Bevacizumab and Surgical Wound Healing

“Bevacizumab has been associated with multiple complications in regard to wound healing, such as dehiscence, ecchymosis, surgical site bleeding, and wound infection. Current literature suggests patients should wait at least 6 to 8 weeks (40 days) after cessation to have surgery (half-life 20 days). In addition, postoperative reinitiation of bevacizumab must wait 28 days to prevent an increased risk of wound healing complications, and the surgical incision should be fully healed”

(Gordon)

“Numerous clinical trials has shown bevacizumab to be safe, effective, and provides significant survival benefits in the treatment of various cancers. However, bevacizumab has also been found to be associated with complications that directly impact the decision-making of surgeons. Surgeons performing elective operations must be aware of these potential hazards in dealing with patients on bevacizumab and should delay surgery accordingly (6–8 weeks)”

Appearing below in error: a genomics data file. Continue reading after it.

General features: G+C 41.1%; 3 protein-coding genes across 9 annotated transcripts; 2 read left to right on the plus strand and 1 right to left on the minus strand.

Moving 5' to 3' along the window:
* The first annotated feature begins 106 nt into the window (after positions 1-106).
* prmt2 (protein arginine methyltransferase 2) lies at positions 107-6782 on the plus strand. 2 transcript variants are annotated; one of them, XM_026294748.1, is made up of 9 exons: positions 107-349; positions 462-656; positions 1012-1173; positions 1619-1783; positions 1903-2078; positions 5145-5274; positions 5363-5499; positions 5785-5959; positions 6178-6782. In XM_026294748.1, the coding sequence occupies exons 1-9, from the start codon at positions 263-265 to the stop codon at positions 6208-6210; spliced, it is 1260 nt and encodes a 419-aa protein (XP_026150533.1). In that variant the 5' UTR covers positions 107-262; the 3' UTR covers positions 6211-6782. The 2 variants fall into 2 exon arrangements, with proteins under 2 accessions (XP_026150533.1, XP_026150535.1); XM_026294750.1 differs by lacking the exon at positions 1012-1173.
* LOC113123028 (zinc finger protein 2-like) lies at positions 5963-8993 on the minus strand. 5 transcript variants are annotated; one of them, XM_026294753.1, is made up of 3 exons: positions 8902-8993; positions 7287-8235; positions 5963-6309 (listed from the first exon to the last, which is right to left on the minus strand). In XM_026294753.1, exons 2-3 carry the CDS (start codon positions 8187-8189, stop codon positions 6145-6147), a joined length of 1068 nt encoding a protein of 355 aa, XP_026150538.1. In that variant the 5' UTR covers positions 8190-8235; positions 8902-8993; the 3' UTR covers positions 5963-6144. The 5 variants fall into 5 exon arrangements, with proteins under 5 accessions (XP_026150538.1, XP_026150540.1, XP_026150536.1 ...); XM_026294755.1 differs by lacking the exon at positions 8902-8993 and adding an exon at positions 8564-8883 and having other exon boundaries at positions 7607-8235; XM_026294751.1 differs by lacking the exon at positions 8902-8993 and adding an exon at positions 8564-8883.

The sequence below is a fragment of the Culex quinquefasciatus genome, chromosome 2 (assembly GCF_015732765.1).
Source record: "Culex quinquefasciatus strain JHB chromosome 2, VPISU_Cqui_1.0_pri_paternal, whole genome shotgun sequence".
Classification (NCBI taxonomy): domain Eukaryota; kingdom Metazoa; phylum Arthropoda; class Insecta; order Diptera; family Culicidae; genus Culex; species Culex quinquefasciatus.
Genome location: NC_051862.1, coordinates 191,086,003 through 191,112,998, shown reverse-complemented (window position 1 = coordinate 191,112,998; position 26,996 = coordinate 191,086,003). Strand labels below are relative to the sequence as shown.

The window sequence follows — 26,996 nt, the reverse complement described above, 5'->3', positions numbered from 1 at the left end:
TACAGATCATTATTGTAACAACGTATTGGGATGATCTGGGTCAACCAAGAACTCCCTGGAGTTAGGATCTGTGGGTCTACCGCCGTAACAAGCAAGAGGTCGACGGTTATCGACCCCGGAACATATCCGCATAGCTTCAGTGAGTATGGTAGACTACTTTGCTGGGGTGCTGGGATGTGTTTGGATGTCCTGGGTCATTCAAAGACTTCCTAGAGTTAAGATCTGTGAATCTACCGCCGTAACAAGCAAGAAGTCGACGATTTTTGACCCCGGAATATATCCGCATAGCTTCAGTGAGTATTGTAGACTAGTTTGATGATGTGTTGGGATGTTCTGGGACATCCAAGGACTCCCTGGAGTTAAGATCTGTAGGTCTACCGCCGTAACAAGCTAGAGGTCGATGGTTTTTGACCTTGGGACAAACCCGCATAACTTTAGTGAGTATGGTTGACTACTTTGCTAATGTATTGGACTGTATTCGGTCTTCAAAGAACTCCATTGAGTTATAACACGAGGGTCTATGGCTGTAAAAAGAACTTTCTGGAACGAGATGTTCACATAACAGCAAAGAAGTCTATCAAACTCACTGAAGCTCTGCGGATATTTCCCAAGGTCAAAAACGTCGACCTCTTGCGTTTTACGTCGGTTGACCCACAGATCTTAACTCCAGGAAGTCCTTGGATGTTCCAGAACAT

Gordon CR,et al A review on bevacizumab and surgical wound healing: an important warning to all surgeons. Ann Plast Surg. 2009 Jun;62(6):707-9. Full Text for Emory Users

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